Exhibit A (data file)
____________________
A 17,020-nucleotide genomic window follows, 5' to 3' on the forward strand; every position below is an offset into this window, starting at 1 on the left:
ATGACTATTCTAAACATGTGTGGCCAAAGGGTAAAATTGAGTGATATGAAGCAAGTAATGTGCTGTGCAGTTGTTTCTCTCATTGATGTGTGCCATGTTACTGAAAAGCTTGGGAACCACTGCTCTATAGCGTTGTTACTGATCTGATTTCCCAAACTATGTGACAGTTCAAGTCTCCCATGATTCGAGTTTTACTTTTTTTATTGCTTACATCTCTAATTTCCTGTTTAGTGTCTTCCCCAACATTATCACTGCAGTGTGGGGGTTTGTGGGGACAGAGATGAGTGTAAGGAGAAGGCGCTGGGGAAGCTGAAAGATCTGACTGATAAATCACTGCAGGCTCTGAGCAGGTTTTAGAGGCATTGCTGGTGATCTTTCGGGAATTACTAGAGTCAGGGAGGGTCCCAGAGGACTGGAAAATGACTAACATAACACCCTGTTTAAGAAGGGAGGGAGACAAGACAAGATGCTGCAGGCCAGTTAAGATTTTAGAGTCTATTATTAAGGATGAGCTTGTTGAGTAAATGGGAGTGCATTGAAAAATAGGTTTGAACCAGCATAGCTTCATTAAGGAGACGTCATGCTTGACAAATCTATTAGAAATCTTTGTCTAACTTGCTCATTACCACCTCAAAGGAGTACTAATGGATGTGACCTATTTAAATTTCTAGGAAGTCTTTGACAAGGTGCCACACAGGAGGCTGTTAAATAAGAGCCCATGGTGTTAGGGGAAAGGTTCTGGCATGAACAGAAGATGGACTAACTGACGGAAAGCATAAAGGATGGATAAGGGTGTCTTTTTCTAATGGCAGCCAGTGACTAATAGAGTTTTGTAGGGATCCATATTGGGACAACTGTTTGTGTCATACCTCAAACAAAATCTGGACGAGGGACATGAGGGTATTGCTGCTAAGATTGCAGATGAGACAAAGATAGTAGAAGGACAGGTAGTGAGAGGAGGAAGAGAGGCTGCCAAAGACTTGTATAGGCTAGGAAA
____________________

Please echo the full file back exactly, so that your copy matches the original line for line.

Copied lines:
A 17,020-nucleotide genomic window follows, 5' to 3' on the forward strand; every position below is an offset into this window, starting at 1 on the left:
ATGACTATTCTAAACATGTGTGGCCAAAGGGTAAAATTGAGTGATATGAAGCAAGTAATGTGCTGTGCAGTTGTTTCTCTCATTGATGTGTGCCATGTTACTGAAAAGCTTGGGAACCACTGCTCTATAGCGTTGTTACTGATCTGATTTCCCAAACTATGTGACAGTTCAAGTCTCCCATGATTCGAGTTTTACTTTTTTTATTGCTTACATCTCTAATTTCCTGTTTAGTGTCTTCCCCAACATTATCACTGCAGTGTGGGGGTTTGTGGGGACAGAGATGAGTGTAAGGAGAAGGCGCTGGGGAAGCTGAAAGATCTGACTGATAAATCACTGCAGGCTCTGAGCAGGTTTTAGAGGCATTGCTGGTGATCTTTCGGGAATTACTAGAGTCAGGGAGGGTCCCAGAGGACTGGAAAATGACTAACATAACACCCTGTTTAAGAAGGGAGGGAGACAAGACAAGATGCTGCAGGCCAGTTAAGATTTTAGAGTCTATTATTAAGGATGAGCTTGTTGAGTAAATGGGAGTGCATTGAAAAATAGGTTTGAACCAGCATAGCTTCATTAAGGAGACGTCATGCTTGACAAATCTATTAGAAATCTTTGTCTAACTTGCTCATTACCACCTCAAAGGAGTACTAATGGATGTGACCTATTTAAATTTCTAGGAAGTCTTTGACAAGGTGCCACACAGGAGGCTGTTAAATAAGAGCCCATGGTGTTAGGGGAAAGGTTCTGGCATGAACAGAAGATGGACTAACTGACGGAAAGCATAAAGGATGGATAAGGGTGTCTTTTTCTAATGGCAGCCAGTGACTAATAGAGTTTTGTAGGGATCCATATTGGGACAACTGTTTGTGTCATACCTCAAACAAAATCTGGACGAGGGACATGAGGGTATTGCTGCTAAGATTGCAGATGAGACAAAGATAGTAGAAGGACAGGTAGTGAGAGGAGGAAGAGAGGCTGCCAAAGACTTGTATAGGCTAGGAAA